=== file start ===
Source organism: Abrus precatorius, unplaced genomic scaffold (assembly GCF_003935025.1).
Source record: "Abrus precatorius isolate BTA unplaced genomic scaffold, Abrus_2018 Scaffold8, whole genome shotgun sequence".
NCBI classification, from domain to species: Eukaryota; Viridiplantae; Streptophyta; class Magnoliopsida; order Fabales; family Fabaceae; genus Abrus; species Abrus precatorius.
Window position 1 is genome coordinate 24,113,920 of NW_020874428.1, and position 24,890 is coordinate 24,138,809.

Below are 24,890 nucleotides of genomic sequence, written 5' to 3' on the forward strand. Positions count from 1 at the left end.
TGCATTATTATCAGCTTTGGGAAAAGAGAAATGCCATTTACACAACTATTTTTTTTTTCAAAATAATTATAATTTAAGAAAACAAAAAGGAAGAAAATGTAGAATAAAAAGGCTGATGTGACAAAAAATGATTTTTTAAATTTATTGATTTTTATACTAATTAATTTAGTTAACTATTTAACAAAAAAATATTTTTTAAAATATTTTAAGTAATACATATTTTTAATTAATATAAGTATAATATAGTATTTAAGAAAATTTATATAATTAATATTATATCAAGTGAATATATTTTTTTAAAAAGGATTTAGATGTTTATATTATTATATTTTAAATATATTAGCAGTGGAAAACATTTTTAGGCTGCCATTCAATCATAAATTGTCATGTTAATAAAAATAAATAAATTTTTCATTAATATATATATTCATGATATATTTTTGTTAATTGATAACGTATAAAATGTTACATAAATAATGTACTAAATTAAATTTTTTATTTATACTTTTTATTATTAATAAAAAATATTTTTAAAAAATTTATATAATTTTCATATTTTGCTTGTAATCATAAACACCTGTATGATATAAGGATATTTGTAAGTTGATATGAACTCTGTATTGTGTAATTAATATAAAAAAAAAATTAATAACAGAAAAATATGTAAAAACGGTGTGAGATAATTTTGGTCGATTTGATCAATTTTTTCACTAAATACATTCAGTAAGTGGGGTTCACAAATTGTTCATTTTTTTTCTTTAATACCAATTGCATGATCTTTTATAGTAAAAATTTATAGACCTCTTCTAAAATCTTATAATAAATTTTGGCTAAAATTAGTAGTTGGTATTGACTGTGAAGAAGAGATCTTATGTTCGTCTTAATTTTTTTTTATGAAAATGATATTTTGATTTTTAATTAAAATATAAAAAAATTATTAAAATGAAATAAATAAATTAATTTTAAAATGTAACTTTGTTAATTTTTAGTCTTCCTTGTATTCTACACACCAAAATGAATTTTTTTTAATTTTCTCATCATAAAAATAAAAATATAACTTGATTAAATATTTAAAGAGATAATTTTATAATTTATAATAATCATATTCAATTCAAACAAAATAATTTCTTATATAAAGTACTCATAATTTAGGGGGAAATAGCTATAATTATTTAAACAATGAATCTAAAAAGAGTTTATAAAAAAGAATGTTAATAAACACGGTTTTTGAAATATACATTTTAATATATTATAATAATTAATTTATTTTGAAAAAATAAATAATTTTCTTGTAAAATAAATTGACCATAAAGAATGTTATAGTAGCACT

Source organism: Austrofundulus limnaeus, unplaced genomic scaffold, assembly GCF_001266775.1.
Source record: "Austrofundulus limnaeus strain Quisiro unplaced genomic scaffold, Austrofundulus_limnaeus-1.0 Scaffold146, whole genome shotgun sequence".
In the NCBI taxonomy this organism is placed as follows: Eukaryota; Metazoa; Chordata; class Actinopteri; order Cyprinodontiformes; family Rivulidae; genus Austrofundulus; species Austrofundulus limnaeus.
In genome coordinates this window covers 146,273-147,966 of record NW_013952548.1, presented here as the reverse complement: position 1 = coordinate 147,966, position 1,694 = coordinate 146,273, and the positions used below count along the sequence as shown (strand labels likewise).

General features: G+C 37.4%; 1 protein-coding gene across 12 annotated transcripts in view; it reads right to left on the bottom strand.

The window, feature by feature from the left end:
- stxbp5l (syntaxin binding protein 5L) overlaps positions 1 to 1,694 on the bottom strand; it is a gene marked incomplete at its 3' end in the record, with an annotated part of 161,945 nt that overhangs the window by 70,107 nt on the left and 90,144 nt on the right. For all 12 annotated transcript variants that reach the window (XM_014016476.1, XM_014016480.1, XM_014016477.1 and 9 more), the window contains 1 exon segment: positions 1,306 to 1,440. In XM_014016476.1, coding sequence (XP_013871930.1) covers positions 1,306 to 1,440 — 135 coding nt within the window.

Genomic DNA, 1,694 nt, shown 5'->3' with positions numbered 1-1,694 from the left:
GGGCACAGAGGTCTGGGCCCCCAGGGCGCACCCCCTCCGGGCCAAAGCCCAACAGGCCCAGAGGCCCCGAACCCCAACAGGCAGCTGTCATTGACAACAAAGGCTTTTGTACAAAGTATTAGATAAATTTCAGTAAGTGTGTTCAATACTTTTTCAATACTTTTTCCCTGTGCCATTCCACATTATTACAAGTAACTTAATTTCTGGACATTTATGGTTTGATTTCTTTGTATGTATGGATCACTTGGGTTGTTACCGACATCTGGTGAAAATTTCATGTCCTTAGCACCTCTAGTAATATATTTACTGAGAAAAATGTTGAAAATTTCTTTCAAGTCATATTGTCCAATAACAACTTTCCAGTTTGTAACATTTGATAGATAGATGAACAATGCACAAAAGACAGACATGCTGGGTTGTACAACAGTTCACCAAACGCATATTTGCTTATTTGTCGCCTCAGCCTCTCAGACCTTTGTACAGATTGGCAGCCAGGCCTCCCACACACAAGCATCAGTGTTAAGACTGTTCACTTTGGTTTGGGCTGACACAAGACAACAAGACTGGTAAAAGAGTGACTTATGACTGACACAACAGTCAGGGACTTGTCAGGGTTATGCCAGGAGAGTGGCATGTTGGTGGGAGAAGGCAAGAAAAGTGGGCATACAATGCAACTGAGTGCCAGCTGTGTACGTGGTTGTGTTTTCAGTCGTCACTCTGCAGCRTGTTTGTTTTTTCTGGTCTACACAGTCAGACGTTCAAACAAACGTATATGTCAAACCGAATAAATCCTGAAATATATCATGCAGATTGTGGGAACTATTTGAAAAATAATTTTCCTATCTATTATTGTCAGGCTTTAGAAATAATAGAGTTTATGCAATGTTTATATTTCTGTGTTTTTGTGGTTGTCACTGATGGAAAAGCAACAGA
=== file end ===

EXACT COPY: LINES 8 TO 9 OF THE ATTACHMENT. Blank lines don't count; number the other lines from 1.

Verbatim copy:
Source record: "Austrofundulus limnaeus strain Quisiro unplaced genomic scaffold, Austrofundulus_limnaeus-1.0 Scaffold146, whole genome shotgun sequence".
In the NCBI taxonomy this organism is placed as follows: Eukaryota; Metazoa; Chordata; class Actinopteri; order Cyprinodontiformes; family Rivulidae; genus Austrofundulus; species Austrofundulus limnaeus.